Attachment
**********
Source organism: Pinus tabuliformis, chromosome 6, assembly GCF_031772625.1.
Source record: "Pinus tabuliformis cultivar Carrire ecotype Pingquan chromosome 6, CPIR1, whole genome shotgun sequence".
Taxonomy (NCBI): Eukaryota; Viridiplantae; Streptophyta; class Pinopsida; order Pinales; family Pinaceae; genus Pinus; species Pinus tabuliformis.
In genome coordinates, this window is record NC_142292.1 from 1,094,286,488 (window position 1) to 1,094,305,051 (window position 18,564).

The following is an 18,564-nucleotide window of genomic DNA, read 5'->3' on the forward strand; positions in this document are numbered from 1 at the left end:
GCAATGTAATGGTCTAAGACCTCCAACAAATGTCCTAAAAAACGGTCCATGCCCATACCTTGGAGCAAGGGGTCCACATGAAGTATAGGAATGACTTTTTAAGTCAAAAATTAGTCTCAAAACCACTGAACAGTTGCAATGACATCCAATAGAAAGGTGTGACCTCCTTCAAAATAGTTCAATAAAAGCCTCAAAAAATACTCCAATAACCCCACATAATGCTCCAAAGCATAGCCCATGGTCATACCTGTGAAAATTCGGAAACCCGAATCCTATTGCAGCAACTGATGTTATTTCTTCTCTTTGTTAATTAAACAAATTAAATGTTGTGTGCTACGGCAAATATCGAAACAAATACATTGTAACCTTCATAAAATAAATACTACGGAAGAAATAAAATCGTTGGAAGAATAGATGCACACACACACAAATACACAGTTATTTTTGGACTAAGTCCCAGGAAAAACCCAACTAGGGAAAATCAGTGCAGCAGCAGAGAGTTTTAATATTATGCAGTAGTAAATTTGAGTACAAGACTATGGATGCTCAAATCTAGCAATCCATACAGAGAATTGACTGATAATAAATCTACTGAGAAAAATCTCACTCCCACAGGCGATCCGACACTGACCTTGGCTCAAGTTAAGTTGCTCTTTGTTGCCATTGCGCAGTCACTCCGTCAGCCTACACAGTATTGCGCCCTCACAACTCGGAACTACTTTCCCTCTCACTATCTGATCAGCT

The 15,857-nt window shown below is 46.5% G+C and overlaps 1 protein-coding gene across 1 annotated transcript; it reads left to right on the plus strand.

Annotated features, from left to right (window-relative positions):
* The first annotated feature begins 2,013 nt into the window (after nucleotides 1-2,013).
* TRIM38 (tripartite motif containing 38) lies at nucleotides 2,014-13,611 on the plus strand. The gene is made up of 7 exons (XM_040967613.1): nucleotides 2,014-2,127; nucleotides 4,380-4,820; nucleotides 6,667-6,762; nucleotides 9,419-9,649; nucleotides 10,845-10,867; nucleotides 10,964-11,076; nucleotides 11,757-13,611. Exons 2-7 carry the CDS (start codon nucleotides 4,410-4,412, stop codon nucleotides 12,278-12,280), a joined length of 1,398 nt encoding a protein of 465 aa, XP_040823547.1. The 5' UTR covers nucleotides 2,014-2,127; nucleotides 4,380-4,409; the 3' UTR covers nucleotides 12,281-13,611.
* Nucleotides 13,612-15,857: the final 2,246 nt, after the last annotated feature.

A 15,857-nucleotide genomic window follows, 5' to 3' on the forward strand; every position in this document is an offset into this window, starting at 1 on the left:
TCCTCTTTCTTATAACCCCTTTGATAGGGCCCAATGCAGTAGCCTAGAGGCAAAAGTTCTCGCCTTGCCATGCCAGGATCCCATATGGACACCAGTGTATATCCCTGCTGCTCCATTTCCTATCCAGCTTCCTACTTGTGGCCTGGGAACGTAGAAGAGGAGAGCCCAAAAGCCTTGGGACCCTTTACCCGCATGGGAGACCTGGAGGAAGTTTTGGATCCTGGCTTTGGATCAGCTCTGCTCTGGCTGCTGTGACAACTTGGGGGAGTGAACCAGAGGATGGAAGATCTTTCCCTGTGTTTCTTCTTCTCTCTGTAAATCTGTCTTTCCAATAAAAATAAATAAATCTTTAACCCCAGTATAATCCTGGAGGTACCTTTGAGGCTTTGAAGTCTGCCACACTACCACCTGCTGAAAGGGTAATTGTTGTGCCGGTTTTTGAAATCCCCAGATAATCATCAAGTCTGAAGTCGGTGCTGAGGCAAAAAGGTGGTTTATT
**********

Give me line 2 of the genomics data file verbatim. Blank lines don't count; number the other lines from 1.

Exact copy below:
Source record: "Pinus tabuliformis cultivar Carrire ecotype Pingquan chromosome 6, CPIR1, whole genome shotgun sequence".